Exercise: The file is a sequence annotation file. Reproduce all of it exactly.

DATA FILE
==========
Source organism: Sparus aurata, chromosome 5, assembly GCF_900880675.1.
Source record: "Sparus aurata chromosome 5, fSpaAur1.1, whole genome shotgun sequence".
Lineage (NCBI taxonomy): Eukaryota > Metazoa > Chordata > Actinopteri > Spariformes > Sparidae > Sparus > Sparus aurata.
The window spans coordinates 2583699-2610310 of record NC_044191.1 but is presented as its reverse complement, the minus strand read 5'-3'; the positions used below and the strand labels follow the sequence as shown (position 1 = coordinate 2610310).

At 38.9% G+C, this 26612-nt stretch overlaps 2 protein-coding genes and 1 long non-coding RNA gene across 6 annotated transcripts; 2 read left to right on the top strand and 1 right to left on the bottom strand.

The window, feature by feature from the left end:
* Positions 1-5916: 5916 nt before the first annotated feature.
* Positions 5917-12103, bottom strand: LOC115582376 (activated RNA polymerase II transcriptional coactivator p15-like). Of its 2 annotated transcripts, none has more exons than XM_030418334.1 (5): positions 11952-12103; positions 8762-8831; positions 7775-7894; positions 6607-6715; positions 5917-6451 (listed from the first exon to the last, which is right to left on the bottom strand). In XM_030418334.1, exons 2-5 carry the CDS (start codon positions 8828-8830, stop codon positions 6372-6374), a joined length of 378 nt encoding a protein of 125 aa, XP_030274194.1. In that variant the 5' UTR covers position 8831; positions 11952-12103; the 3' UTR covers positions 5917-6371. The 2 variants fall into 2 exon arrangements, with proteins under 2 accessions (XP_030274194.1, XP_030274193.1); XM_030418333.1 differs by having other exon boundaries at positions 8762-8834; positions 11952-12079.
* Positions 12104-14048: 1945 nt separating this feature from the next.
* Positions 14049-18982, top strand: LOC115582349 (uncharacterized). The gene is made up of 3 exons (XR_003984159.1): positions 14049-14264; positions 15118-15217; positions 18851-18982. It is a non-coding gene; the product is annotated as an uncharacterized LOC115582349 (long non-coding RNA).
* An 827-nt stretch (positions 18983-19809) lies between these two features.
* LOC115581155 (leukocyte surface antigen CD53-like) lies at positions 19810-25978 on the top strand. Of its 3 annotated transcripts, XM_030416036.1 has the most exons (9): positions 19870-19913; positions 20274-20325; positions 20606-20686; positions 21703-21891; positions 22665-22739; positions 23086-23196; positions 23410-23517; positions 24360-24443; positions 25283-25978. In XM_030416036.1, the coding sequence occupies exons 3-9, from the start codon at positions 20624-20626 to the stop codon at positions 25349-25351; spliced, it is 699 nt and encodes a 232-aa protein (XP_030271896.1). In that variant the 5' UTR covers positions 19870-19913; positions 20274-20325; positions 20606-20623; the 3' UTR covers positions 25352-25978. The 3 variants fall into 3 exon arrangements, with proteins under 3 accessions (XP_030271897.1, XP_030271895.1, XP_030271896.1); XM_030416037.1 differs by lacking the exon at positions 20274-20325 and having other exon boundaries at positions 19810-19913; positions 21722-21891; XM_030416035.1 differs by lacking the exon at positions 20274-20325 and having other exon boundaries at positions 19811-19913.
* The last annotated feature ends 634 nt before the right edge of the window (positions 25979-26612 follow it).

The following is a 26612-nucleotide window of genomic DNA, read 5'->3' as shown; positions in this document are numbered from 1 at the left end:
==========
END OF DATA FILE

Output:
Source organism: Sparus aurata, chromosome 5, assembly GCF_900880675.1.
Source record: "Sparus aurata chromosome 5, fSpaAur1.1, whole genome shotgun sequence".
Lineage (NCBI taxonomy): Eukaryota > Metazoa > Chordata > Actinopteri > Spariformes > Sparidae > Sparus > Sparus aurata.
The window spans coordinates 2583699-2610310 of record NC_044191.1 but is presented as its reverse complement, the minus strand read 5'-3'; the positions used below and the strand labels follow the sequence as shown (position 1 = coordinate 2610310).

At 38.9% G+C, this 26612-nt stretch overlaps 2 protein-coding genes and 1 long non-coding RNA gene across 6 annotated transcripts; 2 read left to right on the top strand and 1 right to left on the bottom strand.

The window, feature by feature from the left end:
* Positions 1-5916: 5916 nt before the first annotated feature.
* Positions 5917-12103, bottom strand: LOC115582376 (activated RNA polymerase II transcriptional coactivator p15-like). Of its 2 annotated transcripts, none has more exons than XM_030418334.1 (5): positions 11952-12103; positions 8762-8831; positions 7775-7894; positions 6607-6715; positions 5917-6451 (listed from the first exon to the last, which is right to left on the bottom strand). In XM_030418334.1, exons 2-5 carry the CDS (start codon positions 8828-8830, stop codon positions 6372-6374), a joined length of 378 nt encoding a protein of 125 aa, XP_030274194.1. In that variant the 5' UTR covers position 8831; positions 11952-12103; the 3' UTR covers positions 5917-6371. The 2 variants fall into 2 exon arrangements, with proteins under 2 accessions (XP_030274194.1, XP_030274193.1); XM_030418333.1 differs by having other exon boundaries at positions 8762-8834; positions 11952-12079.
* Positions 12104-14048: 1945 nt separating this feature from the next.
* Positions 14049-18982, top strand: LOC115582349 (uncharacterized). The gene is made up of 3 exons (XR_003984159.1): positions 14049-14264; positions 15118-15217; positions 18851-18982. It is a non-coding gene; the product is annotated as an uncharacterized LOC115582349 (long non-coding RNA).
* An 827-nt stretch (positions 18983-19809) lies between these two features.
* LOC115581155 (leukocyte surface antigen CD53-like) lies at positions 19810-25978 on the top strand. Of its 3 annotated transcripts, XM_030416036.1 has the most exons (9): positions 19870-19913; positions 20274-20325; positions 20606-20686; positions 21703-21891; positions 22665-22739; positions 23086-23196; positions 23410-23517; positions 24360-24443; positions 25283-25978. In XM_030416036.1, the coding sequence occupies exons 3-9, from the start codon at positions 20624-20626 to the stop codon at positions 25349-25351; spliced, it is 699 nt and encodes a 232-aa protein (XP_030271896.1). In that variant the 5' UTR covers positions 19870-19913; positions 20274-20325; positions 20606-20623; the 3' UTR covers positions 25352-25978. The 3 variants fall into 3 exon arrangements, with proteins under 3 accessions (XP_030271897.1, XP_030271895.1, XP_030271896.1); XM_030416037.1 differs by lacking the exon at positions 20274-20325 and having other exon boundaries at positions 19810-19913; positions 21722-21891; XM_030416035.1 differs by lacking the exon at positions 20274-20325 and having other exon boundaries at positions 19811-19913.
* The last annotated feature ends 634 nt before the right edge of the window (positions 25979-26612 follow it).

The following is a 26612-nucleotide window of genomic DNA, read 5'->3' as shown; positions in this document are numbered from 1 at the left end: